In 1956, Frederick J. Hawkes, who at the time was the Bugle Major of the R.H.L.I., formed the Viscounts Senior Drum & Bugle Corps. This resulted in an organization with a dual role, under one roof, the James Street Armouries in Hamilton, Ontario.
Although all military duties and requirements were met by the Bugle Band, this dual situation still gave rise to a number of objections from the militia command. These problems eventually resulted in the voluntary separation of the Viscounts from the militia in 1961.
At that time, there were 36 brass, 14 percussion and approximately 12 colour guard. All were active, paid members of the militia. At the time of the separation, everyone was given the choice of staying with the militia, or separating as unpaid members with the Viscount organization. Of the approximately sixty members of the R.H.L.I. Bugle Band, all but three chose to leave with the Viscounts.
In the first year of senior competition, the Viscounts placed in the top five at the New York-Canadian Championships in Rochester, N.Y. The Viscounts went on to compete in many events in Canada and across the northeastern United States in their short four-year existence. In their first competition against the Hawthorne Caballeros, in Bridgeport, Conn., even Ralph Silverbrand said he was worried, but just for a little while. Each year, the Corps' favourite competition was the NY-Canadians, in Rochester. This show eventually graduated into what is now the Drum Corps Associates Finals, held every Labour Day weekend.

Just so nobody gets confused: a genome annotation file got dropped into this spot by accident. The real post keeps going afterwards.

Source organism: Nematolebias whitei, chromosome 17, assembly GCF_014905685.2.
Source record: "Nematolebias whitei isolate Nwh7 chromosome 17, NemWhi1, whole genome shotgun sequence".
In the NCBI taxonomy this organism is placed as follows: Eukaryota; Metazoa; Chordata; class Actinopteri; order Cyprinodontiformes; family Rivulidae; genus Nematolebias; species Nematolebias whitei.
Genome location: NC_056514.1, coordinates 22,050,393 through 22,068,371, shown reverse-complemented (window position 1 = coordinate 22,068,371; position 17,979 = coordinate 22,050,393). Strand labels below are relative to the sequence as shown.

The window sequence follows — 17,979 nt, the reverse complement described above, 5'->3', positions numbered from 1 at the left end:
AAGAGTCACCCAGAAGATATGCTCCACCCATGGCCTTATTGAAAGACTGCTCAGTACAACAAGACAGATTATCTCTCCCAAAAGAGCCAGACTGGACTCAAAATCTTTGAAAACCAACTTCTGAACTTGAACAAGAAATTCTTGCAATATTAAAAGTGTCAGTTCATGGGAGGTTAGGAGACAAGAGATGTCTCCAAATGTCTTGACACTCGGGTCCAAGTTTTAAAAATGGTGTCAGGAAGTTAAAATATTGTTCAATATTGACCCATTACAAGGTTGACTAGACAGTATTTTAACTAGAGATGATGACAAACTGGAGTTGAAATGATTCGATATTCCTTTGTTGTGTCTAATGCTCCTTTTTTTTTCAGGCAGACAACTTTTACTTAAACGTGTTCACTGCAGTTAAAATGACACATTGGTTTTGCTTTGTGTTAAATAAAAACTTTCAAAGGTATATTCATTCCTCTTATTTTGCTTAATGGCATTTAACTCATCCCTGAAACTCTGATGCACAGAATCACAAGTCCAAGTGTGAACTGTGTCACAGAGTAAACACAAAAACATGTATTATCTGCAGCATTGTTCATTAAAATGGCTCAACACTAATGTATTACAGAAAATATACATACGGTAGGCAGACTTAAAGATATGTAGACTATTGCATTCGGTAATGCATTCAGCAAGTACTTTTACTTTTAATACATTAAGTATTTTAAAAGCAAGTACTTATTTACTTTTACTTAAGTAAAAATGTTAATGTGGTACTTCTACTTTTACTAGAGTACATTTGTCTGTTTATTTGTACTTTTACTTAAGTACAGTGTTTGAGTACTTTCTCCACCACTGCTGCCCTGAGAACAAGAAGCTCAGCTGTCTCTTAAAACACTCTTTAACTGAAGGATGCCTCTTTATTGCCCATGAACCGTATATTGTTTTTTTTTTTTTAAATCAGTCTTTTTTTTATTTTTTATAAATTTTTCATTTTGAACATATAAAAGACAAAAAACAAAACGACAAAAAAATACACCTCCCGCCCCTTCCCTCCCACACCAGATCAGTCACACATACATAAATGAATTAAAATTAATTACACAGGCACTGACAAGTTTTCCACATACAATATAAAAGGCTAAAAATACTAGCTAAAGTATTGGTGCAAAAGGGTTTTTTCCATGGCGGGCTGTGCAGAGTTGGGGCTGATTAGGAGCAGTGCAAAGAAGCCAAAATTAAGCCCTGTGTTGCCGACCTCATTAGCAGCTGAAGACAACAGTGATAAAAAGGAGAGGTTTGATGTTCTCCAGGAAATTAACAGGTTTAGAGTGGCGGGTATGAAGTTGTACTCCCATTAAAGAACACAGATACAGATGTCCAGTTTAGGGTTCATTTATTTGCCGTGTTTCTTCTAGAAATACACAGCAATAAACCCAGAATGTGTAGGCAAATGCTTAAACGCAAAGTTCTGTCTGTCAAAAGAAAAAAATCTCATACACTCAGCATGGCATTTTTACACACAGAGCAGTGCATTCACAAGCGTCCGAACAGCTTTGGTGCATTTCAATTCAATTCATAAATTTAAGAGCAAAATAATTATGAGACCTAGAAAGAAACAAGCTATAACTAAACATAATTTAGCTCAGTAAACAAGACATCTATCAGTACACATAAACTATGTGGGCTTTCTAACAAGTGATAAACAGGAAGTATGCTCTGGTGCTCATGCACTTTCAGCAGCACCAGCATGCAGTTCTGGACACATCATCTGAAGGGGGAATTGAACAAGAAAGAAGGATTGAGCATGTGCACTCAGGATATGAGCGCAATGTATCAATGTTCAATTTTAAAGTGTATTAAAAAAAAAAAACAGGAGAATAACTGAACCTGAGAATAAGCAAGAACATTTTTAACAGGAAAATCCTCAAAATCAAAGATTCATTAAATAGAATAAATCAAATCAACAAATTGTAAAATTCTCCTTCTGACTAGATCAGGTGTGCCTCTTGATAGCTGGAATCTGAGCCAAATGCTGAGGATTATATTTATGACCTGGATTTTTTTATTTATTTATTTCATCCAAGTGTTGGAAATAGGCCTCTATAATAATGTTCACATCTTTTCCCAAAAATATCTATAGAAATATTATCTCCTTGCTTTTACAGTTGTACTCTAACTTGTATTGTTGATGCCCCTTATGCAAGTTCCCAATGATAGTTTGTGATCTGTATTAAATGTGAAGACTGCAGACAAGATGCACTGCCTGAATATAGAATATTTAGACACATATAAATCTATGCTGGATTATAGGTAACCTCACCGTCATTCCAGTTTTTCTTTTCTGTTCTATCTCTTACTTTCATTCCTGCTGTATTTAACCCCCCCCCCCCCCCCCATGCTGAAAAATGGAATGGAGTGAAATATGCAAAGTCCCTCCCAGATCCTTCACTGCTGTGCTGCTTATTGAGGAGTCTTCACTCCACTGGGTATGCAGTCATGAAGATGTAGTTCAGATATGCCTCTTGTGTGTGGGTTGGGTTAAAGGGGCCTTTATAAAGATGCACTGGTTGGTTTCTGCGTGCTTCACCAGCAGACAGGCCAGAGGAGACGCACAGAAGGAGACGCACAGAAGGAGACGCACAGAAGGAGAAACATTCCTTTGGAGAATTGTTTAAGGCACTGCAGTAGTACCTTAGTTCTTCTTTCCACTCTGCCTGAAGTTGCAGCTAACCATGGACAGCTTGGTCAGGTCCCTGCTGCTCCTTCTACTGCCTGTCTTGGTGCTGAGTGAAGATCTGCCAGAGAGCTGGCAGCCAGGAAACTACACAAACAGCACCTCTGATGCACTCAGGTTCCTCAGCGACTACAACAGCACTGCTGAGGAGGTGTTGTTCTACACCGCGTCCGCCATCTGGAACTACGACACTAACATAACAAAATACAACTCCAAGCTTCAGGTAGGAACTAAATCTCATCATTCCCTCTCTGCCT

The Viscounts sponsored and ran the annual "International
Hamilton Civic Stadium for four years. This major senior
event hosted most of the top U.S. and Canadian drum corps of the
Lt.Norman Prince (Princemen), Niagara Memorial Militaires,
Musketeers, Geneva Appleknockers, Guelph Royalaires, Canada's
Ambassadors, Jolly Jesters, Rochester Grey Knights, Rochester
Unfortunately, financial instability presented a dim future for the Viscounts so, in late 1963, Fred Hawkes arranged an amalgamation with the "Jesters" of Toronto, (nee Jolly Jesters). This amalgamation formed the first Canadian super corps, the Canadian Commanders, under the sponsorship of the Metropolitan Toronto Police Association.
The Viscounts organization was testimony to the dedication and energy of Freddy Hawkes. Fred mortgaged his house to buy the original uniforms and instruments for the Corps. Fred served on the Board of Directors of the Canadian Bugle & Trumpet Association, which evolved into the Canadian Drum Corps Association. Fred was Vice-President, and eventually, President of the New York-Canadian Drum Corps Association; Corps Director and business manager of the Viscounts Drum Corps; Corps Director and business manager of the Canadian Commanders Drum Corps. And, as knowledge serves the surviving members of the Viscounts/RHLI, Fred was also the only Canadian to be elected to Drum Corps Associates, serving as Secretary until his retirement in 1972. F.J. Hawkes, one of the unsung heroes of Canadian Drum Corps.